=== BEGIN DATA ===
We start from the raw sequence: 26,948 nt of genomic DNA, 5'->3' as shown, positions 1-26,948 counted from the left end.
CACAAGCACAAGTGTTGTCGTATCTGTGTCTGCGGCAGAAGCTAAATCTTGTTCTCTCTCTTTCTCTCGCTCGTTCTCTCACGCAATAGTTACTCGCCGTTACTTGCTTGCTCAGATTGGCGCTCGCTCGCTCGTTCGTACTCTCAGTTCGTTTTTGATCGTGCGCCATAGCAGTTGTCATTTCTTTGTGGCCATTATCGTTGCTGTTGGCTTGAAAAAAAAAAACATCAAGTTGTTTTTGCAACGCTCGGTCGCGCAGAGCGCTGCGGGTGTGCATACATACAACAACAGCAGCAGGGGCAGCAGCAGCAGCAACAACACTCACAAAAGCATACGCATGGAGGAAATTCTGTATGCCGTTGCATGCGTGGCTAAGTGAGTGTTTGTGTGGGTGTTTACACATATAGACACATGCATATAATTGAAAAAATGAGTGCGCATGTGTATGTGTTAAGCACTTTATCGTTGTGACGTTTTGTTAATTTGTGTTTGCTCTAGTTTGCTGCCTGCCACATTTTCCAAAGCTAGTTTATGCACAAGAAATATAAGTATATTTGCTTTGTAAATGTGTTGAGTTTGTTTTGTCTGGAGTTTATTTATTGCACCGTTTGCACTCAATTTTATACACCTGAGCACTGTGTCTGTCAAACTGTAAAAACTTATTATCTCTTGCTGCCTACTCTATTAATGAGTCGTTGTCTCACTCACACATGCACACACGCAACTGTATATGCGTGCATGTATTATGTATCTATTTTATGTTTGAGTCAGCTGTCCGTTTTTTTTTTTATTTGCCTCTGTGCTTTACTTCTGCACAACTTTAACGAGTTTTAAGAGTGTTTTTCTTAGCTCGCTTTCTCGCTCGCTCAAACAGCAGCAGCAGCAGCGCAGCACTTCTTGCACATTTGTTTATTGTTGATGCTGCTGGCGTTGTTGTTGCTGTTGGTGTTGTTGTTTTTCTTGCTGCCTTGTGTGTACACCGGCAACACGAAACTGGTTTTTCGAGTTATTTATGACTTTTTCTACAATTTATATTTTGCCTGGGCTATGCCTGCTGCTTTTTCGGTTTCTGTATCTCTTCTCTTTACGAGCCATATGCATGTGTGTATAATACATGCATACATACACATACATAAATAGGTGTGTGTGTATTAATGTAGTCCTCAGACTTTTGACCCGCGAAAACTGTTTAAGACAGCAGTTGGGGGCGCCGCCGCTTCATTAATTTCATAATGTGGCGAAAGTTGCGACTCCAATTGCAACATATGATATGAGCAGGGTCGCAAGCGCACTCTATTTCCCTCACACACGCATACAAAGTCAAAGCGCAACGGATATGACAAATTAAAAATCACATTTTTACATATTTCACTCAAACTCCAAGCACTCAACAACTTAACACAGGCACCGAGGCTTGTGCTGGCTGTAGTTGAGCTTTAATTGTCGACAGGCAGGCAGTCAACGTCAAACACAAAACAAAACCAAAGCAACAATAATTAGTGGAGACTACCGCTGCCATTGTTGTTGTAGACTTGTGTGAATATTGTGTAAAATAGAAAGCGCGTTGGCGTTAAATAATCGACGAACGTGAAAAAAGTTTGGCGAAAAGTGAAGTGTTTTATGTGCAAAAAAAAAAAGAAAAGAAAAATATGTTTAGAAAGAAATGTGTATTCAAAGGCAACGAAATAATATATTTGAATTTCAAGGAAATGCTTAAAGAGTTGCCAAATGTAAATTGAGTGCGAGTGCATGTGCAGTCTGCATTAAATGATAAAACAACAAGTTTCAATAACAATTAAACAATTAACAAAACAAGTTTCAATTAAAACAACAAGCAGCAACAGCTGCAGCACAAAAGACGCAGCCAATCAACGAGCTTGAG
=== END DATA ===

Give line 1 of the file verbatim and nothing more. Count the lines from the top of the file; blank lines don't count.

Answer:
We start from the raw sequence: 26,948 nt of genomic DNA, 5'->3' as shown, positions 1-26,948 counted from the left end.